Joseon Dynasty Buncheong Ware Muji-Hakeme Type JarARCHIVED
A Buncheong ware jar, fired during the early Joseon dynasty, showcases a distinctive shape that sets it apart from the predominantly abacus-shaped jars commonly found within the Buncheong ware tradition. Unlike its counterparts, this jar gently narrows from the shoulder to the base, lending it a unique and captivating appearance.
This type of white slip-brushed design is known as “Muji-hakeme” in Japan. Interestingly, the dipping technique was applied, immersing the upper body in the slip rather than using brush strokes. Another name associated with this design is “Muan Kohiki,” indicating its origin in Muan-gun, situated in the western part of Jeollanam-do. However, potsherds have been discovered in other kiln sites, suggesting a wider production distribution. In Korea, the brush mark slip Buncheong style is referred to as “Guiyal” (brushing), while the white slip-covered variation is known as “Dumbeong” (dipping, plop).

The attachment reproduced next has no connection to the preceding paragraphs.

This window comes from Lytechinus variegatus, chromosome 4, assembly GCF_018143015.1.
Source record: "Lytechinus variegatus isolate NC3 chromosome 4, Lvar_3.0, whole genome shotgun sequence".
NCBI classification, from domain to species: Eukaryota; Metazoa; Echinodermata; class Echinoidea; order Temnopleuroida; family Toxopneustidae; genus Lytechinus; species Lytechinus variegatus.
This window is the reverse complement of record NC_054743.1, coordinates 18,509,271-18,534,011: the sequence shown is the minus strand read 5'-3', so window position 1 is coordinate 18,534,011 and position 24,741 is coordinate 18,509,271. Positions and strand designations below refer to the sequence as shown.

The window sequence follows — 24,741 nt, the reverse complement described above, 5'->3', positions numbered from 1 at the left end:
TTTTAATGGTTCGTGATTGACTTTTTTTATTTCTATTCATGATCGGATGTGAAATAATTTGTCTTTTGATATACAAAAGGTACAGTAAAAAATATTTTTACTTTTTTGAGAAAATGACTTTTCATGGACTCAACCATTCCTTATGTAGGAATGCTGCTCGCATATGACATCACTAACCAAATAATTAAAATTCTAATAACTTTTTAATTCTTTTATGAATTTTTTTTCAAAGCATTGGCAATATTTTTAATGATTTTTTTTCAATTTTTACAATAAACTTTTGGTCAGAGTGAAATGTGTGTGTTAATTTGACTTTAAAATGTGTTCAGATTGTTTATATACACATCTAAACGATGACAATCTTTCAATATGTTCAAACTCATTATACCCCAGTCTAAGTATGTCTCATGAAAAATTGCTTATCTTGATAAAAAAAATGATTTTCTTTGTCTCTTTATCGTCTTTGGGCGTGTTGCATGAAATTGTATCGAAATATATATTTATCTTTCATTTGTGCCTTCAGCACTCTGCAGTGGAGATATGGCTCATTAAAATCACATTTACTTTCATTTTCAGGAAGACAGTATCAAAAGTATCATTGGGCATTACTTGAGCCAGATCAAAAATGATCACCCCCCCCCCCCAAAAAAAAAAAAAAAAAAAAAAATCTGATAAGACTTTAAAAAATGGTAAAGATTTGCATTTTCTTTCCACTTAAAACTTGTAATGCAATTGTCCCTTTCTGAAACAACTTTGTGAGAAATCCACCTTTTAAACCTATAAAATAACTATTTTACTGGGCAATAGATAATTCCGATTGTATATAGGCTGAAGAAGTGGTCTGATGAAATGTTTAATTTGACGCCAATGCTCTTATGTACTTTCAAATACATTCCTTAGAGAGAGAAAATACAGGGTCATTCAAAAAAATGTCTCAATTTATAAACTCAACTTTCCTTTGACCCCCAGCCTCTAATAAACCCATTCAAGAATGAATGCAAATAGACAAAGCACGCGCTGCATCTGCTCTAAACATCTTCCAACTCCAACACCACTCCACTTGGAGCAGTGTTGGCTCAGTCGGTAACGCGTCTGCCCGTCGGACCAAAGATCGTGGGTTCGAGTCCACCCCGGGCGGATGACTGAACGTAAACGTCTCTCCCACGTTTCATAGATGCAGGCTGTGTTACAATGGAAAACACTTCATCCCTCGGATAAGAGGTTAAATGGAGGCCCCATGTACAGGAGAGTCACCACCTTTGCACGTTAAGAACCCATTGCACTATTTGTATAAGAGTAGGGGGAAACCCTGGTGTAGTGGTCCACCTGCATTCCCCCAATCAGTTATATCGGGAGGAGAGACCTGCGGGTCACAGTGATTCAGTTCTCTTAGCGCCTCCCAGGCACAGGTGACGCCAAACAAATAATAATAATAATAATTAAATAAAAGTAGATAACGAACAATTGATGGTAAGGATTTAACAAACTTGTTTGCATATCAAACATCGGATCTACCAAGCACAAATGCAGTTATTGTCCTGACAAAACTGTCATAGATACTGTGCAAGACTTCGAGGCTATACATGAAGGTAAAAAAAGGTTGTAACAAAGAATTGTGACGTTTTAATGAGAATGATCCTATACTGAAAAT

Despite its status as an excavated piece, this jar displays a remarkable purity of whiteness, accompanied by beautiful glaze pools and streaking slip glazes that enhance its allure. Its elegant form not only lends itself to flower arrangements but also makes it an ideal object for aesthetic appreciation.
A chip on the mouth was expertly repaired using the traditional technique of Kintsugi. Aside from minor glaze flakings on the body, no notable defects are visible, further enhancing its overall quality.
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